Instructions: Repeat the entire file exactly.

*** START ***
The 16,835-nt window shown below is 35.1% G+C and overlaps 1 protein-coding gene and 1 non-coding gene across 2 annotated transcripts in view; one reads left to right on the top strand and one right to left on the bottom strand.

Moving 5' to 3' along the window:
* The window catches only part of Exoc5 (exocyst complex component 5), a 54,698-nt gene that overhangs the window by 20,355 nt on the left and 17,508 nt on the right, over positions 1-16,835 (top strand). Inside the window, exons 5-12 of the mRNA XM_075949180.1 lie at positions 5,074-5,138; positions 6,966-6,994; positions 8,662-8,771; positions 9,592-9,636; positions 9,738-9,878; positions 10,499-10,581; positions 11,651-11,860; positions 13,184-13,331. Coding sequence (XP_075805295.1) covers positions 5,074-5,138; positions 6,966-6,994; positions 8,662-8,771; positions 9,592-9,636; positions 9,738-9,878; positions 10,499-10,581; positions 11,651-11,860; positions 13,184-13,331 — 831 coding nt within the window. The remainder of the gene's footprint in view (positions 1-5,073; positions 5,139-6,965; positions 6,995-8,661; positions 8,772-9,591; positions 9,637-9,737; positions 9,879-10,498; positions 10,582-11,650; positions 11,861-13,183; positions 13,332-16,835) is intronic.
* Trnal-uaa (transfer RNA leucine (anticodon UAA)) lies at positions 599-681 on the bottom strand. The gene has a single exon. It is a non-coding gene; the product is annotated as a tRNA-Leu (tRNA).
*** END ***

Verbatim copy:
The 16,835-nt window shown below is 35.1% G+C and overlaps 1 protein-coding gene and 1 non-coding gene across 2 annotated transcripts in view; one reads left to right on the top strand and one right to left on the bottom strand.

Moving 5' to 3' along the window:
* The window catches only part of Exoc5 (exocyst complex component 5), a 54,698-nt gene that overhangs the window by 20,355 nt on the left and 17,508 nt on the right, over positions 1-16,835 (top strand). Inside the window, exons 5-12 of the mRNA XM_075949180.1 lie at positions 5,074-5,138; positions 6,966-6,994; positions 8,662-8,771; positions 9,592-9,636; positions 9,738-9,878; positions 10,499-10,581; positions 11,651-11,860; positions 13,184-13,331. Coding sequence (XP_075805295.1) covers positions 5,074-5,138; positions 6,966-6,994; positions 8,662-8,771; positions 9,592-9,636; positions 9,738-9,878; positions 10,499-10,581; positions 11,651-11,860; positions 13,184-13,331 — 831 coding nt within the window. The remainder of the gene's footprint in view (positions 1-5,073; positions 5,139-6,965; positions 6,995-8,661; positions 8,772-9,591; positions 9,637-9,737; positions 9,879-10,498; positions 10,582-11,650; positions 11,861-13,183; positions 13,332-16,835) is intronic.
* Trnal-uaa (transfer RNA leucine (anticodon UAA)) lies at positions 599-681 on the bottom strand. The gene has a single exon. It is a non-coding gene; the product is annotated as a tRNA-Leu (tRNA).